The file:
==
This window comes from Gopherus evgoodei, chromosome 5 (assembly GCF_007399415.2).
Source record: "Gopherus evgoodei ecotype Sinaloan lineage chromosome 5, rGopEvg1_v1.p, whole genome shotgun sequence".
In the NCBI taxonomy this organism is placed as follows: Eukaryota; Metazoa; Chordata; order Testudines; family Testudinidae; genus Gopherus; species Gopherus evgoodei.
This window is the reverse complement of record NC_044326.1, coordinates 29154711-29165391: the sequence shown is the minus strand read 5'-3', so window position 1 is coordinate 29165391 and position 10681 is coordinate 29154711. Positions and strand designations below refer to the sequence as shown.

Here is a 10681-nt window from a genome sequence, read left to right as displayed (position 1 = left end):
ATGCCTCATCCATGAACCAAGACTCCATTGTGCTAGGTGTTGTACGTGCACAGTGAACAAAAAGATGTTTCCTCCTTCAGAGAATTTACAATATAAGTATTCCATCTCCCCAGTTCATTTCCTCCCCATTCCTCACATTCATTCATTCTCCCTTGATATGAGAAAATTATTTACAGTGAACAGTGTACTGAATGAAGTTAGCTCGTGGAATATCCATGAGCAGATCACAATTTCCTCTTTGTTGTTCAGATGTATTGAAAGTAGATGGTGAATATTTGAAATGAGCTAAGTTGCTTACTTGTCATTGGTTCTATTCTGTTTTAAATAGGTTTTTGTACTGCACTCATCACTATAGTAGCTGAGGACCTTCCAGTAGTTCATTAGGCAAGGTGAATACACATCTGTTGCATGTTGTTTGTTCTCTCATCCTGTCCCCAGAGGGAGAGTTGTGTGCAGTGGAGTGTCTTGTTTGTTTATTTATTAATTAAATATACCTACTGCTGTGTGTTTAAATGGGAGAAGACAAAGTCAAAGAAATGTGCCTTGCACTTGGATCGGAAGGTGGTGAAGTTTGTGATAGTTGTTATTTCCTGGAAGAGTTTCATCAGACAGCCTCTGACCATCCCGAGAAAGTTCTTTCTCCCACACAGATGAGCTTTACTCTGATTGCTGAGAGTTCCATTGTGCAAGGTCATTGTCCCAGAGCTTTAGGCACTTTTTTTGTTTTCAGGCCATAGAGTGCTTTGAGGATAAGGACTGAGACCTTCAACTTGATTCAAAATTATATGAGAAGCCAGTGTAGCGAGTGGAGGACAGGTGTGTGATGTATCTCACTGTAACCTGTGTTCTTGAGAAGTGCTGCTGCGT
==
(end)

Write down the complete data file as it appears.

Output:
This window comes from Gopherus evgoodei, chromosome 5 (assembly GCF_007399415.2).
Source record: "Gopherus evgoodei ecotype Sinaloan lineage chromosome 5, rGopEvg1_v1.p, whole genome shotgun sequence".
In the NCBI taxonomy this organism is placed as follows: Eukaryota; Metazoa; Chordata; order Testudines; family Testudinidae; genus Gopherus; species Gopherus evgoodei.
This window is the reverse complement of record NC_044326.1, coordinates 29154711-29165391: the sequence shown is the minus strand read 5'-3', so window position 1 is coordinate 29165391 and position 10681 is coordinate 29154711. Positions and strand designations below refer to the sequence as shown.

Here is a 10681-nt window from a genome sequence, read left to right as displayed (position 1 = left end):
ATGCCTCATCCATGAACCAAGACTCCATTGTGCTAGGTGTTGTACGTGCACAGTGAACAAAAAGATGTTTCCTCCTTCAGAGAATTTACAATATAAGTATTCCATCTCCCCAGTTCATTTCCTCCCCATTCCTCACATTCATTCATTCTCCCTTGATATGAGAAAATTATTTACAGTGAACAGTGTACTGAATGAAGTTAGCTCGTGGAATATCCATGAGCAGATCACAATTTCCTCTTTGTTGTTCAGATGTATTGAAAGTAGATGGTGAATATTTGAAATGAGCTAAGTTGCTTACTTGTCATTGGTTCTATTCTGTTTTAAATAGGTTTTTGTACTGCACTCATCACTATAGTAGCTGAGGACCTTCCAGTAGTTCATTAGGCAAGGTGAATACACATCTGTTGCATGTTGTTTGTTCTCTCATCCTGTCCCCAGAGGGAGAGTTGTGTGCAGTGGAGTGTCTTGTTTGTTTATTTATTAATTAAATATACCTACTGCTGTGTGTTTAAATGGGAGAAGACAAAGTCAAAGAAATGTGCCTTGCACTTGGATCGGAAGGTGGTGAAGTTTGTGATAGTTGTTATTTCCTGGAAGAGTTTCATCAGACAGCCTCTGACCATCCCGAGAAAGTTCTTTCTCCCACACAGATGAGCTTTACTCTGATTGCTGAGAGTTCCATTGTGCAAGGTCATTGTCCCAGAGCTTTAGGCACTTTTTTTGTTTTCAGGCCATAGAGTGCTTTGAGGATAAGGACTGAGACCTTCAACTTGATTCAAAATTATATGAGAAGCCAGTGTAGCGAGTGGAGGACAGGTGTGTGATGTATCTCACTGTAACCTGTGTTCTTGAGAAGTGCTGCTGCGT